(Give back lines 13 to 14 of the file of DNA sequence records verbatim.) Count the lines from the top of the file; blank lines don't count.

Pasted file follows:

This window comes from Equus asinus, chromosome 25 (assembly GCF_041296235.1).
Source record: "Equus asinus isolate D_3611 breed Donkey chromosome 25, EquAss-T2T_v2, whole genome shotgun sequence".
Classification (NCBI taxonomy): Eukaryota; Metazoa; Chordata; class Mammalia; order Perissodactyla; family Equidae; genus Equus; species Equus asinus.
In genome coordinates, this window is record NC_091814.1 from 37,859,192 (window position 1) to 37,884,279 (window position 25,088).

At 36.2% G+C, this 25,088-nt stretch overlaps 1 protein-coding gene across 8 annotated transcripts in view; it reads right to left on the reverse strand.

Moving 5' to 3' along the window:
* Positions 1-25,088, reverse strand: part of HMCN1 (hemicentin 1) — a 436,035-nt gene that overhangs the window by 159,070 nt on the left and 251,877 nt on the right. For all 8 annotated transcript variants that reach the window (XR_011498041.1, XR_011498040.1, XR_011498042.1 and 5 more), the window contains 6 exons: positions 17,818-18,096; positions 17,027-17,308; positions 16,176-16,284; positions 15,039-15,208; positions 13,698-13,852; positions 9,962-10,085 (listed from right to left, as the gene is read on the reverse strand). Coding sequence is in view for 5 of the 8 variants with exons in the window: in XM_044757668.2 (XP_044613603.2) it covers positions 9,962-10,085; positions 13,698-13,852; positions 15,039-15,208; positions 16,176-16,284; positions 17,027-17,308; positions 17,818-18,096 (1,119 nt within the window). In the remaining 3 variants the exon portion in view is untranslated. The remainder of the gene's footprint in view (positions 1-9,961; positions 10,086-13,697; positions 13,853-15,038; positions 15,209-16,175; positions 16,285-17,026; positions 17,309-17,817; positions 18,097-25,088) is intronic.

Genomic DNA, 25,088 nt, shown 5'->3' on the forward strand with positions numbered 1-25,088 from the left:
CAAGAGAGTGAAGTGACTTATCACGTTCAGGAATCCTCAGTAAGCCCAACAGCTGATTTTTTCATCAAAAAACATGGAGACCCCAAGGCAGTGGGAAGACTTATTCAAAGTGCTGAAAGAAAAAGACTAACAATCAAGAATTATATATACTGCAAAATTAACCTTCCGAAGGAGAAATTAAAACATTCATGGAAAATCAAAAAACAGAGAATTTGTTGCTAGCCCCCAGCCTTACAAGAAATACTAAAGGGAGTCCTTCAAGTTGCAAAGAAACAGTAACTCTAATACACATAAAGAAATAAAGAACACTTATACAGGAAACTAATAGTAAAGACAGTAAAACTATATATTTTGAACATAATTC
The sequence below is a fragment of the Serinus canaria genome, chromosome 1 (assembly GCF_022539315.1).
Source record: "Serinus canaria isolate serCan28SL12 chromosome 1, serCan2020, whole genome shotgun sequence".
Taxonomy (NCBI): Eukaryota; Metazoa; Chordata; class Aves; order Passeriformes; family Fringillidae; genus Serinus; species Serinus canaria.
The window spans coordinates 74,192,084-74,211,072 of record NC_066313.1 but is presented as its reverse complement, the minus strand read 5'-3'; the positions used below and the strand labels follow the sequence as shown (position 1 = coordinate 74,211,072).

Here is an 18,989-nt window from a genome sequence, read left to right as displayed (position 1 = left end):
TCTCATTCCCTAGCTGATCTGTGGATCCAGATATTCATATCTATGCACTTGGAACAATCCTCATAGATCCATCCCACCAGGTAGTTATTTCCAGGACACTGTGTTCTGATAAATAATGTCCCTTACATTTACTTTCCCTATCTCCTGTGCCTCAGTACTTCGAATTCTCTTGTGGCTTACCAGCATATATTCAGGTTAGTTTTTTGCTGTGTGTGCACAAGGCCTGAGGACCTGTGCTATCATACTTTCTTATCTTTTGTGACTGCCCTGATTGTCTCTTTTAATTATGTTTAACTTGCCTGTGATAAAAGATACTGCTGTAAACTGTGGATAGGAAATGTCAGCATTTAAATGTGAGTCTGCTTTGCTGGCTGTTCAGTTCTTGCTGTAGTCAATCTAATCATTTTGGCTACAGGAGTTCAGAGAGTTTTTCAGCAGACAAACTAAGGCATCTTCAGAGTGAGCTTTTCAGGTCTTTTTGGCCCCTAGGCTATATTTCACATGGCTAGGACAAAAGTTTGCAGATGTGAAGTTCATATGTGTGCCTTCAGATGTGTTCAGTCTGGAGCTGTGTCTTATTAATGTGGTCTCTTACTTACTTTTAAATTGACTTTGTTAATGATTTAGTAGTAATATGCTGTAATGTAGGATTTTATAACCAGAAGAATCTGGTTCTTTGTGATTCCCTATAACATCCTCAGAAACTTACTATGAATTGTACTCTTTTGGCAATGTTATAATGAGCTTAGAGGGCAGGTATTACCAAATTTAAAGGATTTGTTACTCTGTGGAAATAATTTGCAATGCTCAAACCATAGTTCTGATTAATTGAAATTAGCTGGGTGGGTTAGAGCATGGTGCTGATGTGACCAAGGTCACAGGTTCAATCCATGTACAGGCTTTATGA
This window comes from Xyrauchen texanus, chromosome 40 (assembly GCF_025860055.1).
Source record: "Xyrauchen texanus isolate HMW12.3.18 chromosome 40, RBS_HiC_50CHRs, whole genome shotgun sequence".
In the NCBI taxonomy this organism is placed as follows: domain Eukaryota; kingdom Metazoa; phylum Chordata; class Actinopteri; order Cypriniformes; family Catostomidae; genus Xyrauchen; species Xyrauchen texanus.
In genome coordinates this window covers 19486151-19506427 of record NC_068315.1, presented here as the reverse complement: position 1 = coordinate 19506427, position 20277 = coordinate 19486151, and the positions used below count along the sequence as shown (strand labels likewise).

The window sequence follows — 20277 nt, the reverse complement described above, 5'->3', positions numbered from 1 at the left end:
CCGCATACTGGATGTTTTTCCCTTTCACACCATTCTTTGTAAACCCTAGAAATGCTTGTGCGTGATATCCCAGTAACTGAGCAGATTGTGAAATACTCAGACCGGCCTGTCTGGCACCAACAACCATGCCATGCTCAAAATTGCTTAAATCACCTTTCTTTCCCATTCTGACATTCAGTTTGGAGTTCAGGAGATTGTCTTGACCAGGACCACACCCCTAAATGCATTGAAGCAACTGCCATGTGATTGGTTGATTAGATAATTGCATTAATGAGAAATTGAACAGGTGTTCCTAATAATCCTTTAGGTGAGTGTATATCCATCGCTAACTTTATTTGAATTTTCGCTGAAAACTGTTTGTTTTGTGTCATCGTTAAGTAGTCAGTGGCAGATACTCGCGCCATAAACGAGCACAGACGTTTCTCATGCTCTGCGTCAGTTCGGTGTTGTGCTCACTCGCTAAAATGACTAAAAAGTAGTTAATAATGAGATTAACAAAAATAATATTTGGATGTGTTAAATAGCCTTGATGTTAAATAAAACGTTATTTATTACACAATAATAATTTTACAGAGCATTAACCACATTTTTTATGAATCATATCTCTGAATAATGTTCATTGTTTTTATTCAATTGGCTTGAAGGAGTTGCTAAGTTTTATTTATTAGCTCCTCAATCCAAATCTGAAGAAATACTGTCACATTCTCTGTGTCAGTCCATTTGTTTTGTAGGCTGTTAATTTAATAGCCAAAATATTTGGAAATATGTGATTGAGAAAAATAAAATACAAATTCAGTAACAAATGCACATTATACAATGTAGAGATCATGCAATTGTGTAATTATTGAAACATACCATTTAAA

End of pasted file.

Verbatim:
The window spans coordinates 74,192,084-74,211,072 of record NC_066313.1 but is presented as its reverse complement, the minus strand read 5'-3'; the positions used below and the strand labels follow the sequence as shown (position 1 = coordinate 74,211,072).

Here is an 18,989-nt window from a genome sequence, read left to right as displayed (position 1 = left end):